Thoroughbreds Movie Review
May 25, 2018
“The only thing worse than being incompetent or unkind or evil is…indecisive”
This is a modern psychological drama at its finest. On the surface, Thoroughbreds might be seen as a new twist on American Psycho, but in my view, there are several distinguishing aspects that make it a completely different experience. From the uniquely off-putting music to the eerily funny characters, Thoroughbreds might focus on the psychology of the upper-class elite, but this is a film that is wholly engrossing to watch.
One of the most surprising traits for Thoroughbreds is the great moments of black comedy. This took me off guard because, for most of the film, I’m examining the relationship of two upper-class teenagers who are focused on darker aspirations and have nothing to do with being funny. But because one is completely emotionless and the other is not, the dynamic between the two makes for some humorously bleak interactions. This works since the emotionless character does not care what the other says about them and champions the idea of brutal honesty no matter what. Which juxtaposes greatly to her counterpart who’s afraid to speak her mind truthfully and when they both do so, it creates wonderfully witty jests of black comedy.
To construct two characters in this way signals to me that this film has a great writer. And reading that this was the first-time feature by writer Cory Finley who also directed the film, I’m even more impressed. This is to say that seeing his talent as a playwright to screenwriter isn’t necessarily a major feat because I’m already expecting him to be able to write. But to have the adept skills and vision to translate the story to film, especially since he was initially thinking it would be more suitable for the stage, is where the impressiveness of it comes into play. After reading interviews with him, I’m glad Cory Finley could see the increase in the number of levers the film format could offer him, as he really utilized several interestingly different aspects to bring his story to light.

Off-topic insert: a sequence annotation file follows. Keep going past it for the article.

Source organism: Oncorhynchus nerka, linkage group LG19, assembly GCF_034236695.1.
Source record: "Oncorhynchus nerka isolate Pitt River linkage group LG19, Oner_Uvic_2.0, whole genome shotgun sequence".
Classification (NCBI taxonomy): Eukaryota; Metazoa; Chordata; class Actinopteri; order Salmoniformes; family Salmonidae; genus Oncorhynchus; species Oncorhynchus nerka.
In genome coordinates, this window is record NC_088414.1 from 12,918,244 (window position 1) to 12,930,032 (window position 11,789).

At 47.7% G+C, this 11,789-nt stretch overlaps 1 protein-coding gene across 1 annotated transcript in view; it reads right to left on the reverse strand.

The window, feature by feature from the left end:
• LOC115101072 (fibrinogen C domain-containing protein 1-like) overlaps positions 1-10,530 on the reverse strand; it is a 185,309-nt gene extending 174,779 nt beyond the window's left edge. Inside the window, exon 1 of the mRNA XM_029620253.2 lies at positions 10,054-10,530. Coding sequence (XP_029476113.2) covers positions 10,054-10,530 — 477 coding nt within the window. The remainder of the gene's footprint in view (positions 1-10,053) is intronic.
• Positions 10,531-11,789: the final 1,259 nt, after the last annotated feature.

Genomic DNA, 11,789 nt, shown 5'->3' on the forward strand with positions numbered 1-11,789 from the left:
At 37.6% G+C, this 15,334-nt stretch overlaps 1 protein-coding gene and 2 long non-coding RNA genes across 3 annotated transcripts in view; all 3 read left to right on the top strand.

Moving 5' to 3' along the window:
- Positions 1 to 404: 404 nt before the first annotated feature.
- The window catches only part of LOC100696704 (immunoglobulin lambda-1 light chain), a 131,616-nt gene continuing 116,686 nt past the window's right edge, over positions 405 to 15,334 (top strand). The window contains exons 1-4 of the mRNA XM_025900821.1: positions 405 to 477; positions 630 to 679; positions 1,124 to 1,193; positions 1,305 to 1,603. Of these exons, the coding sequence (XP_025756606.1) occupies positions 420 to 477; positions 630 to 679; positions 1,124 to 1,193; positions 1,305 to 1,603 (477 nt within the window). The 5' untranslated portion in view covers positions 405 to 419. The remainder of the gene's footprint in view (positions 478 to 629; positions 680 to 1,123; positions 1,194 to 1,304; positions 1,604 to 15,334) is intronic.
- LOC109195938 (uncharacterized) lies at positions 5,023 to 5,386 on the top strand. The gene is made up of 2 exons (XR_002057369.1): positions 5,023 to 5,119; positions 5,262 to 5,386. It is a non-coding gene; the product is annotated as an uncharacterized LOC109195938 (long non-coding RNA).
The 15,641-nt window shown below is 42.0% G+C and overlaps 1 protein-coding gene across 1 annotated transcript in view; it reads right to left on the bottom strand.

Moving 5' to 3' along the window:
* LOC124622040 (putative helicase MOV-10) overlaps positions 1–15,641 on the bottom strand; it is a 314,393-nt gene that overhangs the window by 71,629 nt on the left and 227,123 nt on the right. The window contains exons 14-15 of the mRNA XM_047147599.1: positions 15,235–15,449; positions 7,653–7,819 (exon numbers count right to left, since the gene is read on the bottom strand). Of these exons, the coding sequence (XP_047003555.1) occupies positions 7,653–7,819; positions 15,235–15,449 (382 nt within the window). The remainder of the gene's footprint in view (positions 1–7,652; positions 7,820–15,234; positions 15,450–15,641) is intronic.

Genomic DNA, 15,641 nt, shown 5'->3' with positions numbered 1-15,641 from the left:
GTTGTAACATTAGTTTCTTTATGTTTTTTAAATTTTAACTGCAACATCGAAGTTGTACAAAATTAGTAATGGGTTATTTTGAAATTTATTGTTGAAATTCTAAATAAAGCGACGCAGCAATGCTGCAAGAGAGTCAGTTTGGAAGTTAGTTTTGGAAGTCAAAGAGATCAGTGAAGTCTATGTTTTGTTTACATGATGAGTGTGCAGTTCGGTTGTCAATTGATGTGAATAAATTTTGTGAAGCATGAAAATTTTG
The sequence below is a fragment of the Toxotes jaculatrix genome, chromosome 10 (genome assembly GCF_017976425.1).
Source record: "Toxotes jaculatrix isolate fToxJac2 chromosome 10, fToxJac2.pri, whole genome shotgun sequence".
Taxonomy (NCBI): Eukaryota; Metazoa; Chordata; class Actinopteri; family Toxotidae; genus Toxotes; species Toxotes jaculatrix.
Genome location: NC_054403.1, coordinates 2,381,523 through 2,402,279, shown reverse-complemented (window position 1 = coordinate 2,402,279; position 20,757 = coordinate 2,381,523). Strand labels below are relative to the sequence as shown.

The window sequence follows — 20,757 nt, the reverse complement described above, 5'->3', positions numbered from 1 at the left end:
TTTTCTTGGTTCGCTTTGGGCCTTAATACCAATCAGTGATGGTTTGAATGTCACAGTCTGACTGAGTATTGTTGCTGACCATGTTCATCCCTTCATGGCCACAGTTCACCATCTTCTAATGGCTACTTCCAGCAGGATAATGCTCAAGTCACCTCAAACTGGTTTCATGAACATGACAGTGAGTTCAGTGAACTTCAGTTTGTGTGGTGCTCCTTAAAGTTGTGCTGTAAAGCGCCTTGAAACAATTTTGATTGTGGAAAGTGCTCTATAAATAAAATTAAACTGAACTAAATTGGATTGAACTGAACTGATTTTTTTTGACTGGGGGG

The first of which is the use of unique music. From the plucking of violin strings to the timed and menacing beats of a bass drum, the soundtrack fitted perfectly to produce such an off-putting vibe. This makes complete sense given one of the characters is the personification of such a feeling, but also because many of the scenes work around exploring the darker aspects of their psychic so the pairing of aural to visual themes matched very well. I should also add that there were a few inserts of popular pieces of modern music which added further use in terms of a comedic tone. I’m referring to a great scene when the song ‘Ava Maria’ is used, because the way the story is built up to that moment and then introduces the song, is simply hilarious.
Everything about this film exuberates a sense of ownership and has a truly unique style. From a shot perspective, Cory Finley outdid himself with a flair for using a variety of camera techniques and an understanding of how to set up a scene depending on the tone he wanted. From the use of tracking shots, to the different ways actors were framed and the interesting blocking of characters, all approaches made me interested to see what this director will do next. It showed me a sign of a competent director who understands what he wanted from each scene in terms of style but more importantly tone, which is an aspect I can evidently see that he gave focus to.
I want to mention the great performances from the three leads, Anya Taylor-Joy, Olivia Cooke, and the late Anton Yelchin, for which Thoroughbreds was also his last film. Each of them worked nicely supporting each other, particularly with the dynamic of the two teenagers but also the refreshing burst of sympathy Anton Yelchin’s character brought. I must also highlight Olivia Cooke’s portrayal stood out for me amongst the rest as I thought she really sold the delivery for an emotionless figure who also had a level-headedness about her but in a dark way.
If you couldn’t tell already, I loved this film and I’ll be recommending it for you to find and watch. There are enough layers and levels for anyone who wanted to analyze these characters but to also just simply be engrossed by its unique presentation. From the dark comedy to the psychological thriller aspects, Thoroughbreds has wonderful panache about it and I can’t wait to see what it’s in-store for this director next. Watch it if you’re a fan of American Psycho, but don’t expect it to be anything like that as it’s completely different in its own right. See it.